How the first black president performs reverberates in classrooms, boardrooms and every facet of society. As a black person you hope that you can hold your head up high at school, the workplace and everywhere else and not have to answer for any ills or mistakes made by your black president.
The title of first black comes with intense scrutiny and unrealistically high standards and expectations to solve all the problems that plague your kinfolk. Both Mandela and Obama are proof that first blacks have to be almost perfect or else risk confirming the stereotype that black people are not fit to lead.
The leadership quality I admire most from these two men is their ability to keep a cool head even under extreme pressure.
One of my favourite stories about Mandela was before he was elected president but when he became our shadow president. His biographer, Richard Stengel, recalls how after hearing of Chris Hani’s assassination, probably the closest we came to a civil war, Mandela was preternaturally calm and after making plans to go to Johannesburg to speak to the nation, methodically finished eating his breakfast.
This was not an indulgent act by Mandela but a demonstration of level- headedness needed to calm the storm. The ability to compartmentalise his emotions, get through the tedious tasks of the day before going out to save the world is the kind of leader that we can all strive to be especially in today’s provocative climate.
Similarly Obama exhibited the same leadership quality especially when he decided to forego a military strike after being presented with near-definitive proof that President Bashar al-Assad of Syria had used chemical weapons. In defence of his controversial decision Obama said that “to press the pause button at that moment, I knew, would cost me politically. And the fact that I was able to pull back from the immediate pressures and think through in my own mind what was in America’s interest, not only with respect to Syria but also with respect to our democracy, was as tough a decision as I’ve made – and I believe ultimately it was the right decision to make.”
These are just a few examples where both leaders have demonstrated an even temperament in the face of volatility which seems out of pace with today’s erratic, impatient and reactive world.
Both Obama and Mandela were presidents in times of great division and instead of exploiting the division for their own political expediency they appealed to the best in us. Obama’s admiration of Mandela is rooted in the promise embodied by Mandela’s life that human beings, and countries, can change for the better.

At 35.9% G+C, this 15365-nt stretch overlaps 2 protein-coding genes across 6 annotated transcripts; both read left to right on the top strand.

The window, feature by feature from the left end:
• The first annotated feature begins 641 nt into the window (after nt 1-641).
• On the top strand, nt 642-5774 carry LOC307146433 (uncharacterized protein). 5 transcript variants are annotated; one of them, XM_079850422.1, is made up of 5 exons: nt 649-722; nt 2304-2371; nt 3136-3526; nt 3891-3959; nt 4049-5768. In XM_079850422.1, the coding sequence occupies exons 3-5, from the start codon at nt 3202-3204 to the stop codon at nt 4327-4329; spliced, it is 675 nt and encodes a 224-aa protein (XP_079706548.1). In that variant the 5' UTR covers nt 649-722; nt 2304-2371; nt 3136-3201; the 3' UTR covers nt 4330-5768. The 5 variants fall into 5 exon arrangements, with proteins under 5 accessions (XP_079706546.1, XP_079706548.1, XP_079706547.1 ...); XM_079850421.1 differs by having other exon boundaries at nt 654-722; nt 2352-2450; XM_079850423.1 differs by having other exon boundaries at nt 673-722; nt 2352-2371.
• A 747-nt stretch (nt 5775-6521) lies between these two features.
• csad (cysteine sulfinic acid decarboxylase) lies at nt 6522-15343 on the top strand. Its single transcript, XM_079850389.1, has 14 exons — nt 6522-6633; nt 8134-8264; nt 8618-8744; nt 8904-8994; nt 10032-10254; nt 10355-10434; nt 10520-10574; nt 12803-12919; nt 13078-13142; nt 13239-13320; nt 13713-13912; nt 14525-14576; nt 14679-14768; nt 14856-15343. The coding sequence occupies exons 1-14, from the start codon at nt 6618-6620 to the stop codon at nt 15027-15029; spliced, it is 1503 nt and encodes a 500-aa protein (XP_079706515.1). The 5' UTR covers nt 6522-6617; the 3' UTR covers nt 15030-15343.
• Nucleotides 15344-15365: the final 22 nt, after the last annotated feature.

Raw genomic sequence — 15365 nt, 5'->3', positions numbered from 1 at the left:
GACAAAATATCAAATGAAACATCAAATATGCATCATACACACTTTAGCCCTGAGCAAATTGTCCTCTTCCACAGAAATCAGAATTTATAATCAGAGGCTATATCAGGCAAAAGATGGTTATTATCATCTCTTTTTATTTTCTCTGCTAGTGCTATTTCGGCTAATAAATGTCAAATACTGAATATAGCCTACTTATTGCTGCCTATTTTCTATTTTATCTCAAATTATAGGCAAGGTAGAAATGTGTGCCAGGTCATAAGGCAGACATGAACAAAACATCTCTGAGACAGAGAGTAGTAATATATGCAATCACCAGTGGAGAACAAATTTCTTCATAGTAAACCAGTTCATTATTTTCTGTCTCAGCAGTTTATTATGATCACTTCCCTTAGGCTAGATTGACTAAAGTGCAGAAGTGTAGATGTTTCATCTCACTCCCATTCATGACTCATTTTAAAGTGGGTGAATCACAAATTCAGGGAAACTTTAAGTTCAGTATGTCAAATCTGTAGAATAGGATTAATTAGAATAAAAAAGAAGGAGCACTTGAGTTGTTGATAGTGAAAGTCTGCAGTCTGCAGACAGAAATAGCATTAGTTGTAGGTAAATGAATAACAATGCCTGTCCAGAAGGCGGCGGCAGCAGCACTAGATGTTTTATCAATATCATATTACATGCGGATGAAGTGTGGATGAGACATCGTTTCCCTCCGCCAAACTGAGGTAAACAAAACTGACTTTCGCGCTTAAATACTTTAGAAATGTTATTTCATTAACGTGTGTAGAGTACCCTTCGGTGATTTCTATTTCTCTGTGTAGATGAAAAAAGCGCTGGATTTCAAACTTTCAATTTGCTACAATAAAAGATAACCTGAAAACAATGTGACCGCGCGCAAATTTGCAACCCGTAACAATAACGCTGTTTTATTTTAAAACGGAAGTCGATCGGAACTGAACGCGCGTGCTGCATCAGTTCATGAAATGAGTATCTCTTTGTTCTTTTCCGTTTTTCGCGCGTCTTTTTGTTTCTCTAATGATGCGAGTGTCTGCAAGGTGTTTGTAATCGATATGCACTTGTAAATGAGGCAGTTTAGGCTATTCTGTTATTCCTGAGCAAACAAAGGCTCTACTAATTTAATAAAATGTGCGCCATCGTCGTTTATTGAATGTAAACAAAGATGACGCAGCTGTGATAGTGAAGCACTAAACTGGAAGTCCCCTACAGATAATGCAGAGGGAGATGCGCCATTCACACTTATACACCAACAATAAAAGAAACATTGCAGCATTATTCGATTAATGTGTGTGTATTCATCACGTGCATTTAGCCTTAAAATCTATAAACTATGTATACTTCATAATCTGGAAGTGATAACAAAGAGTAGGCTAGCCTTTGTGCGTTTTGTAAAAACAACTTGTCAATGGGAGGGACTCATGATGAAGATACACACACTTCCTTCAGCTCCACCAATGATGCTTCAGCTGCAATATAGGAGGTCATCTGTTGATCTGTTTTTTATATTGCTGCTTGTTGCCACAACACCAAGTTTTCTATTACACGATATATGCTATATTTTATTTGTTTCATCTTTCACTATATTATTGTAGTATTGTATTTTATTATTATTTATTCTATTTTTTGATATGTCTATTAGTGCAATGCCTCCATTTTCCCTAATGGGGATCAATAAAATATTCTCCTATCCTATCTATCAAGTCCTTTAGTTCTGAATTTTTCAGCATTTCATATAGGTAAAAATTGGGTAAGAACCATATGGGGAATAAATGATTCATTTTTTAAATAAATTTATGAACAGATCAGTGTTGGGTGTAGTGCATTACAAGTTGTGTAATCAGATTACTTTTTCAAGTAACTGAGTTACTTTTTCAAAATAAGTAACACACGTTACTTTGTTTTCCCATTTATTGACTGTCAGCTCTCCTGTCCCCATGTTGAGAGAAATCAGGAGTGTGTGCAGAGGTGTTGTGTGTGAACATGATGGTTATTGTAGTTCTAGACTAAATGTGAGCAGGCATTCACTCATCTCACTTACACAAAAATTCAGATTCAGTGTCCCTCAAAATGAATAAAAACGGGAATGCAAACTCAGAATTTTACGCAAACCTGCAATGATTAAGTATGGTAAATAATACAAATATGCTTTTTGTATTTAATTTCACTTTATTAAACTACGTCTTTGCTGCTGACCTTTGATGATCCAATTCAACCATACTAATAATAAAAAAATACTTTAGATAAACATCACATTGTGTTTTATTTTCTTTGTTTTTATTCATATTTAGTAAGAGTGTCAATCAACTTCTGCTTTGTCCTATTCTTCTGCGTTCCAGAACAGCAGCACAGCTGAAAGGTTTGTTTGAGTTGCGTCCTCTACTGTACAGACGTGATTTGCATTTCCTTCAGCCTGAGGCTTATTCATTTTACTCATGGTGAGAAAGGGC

Mandela’s first speech in Cape Town after his release in 1990 and Obama’s speech accepting his election as the president of the US in 2008 share the same thread – that the need for unity as a people is as important a task as it always has been.
Mandela attributed his release and the fall of apartheid to the people as a mass movement and called on our white compatriots to join us in the shaping of a new South Africa. Obama too acknowledged that his victory was that of the people, reminding his fellow countrymen that they rise or fall as one nation, as one people.
Obama and Mandela appealed to our humanity because they understood that real transformation of a society happens when we change not just its political system but the character of that system. Changing the character of the system remains necessary not just for the public sector but the private sector which desperately needs radically empathetic, thoughtful and just leaders who would do well by answering Mandela’s call to stand up for what is right.
Both South Africa and the US are not short of darkness and ugliness. However, these two first black leaders didn’t see their task as hiding that ugliness but rather as reminding us that there is something in all of us that is good and that will ultimately win out even if it takes decades.
These two men represent the pinnacle of black leadership but the journey does not end with them. The Mandela centenary has provided a space of reflecting on how I can live the legacy I have inherited by those who came before me. Living the legacy means being trailblazers and pioneers in our own lives and spaces. Living the legacy means pushing for change and progress where we are called to. DM
Eton College once provided free education to poor boys. Now it quite literally does the opposite.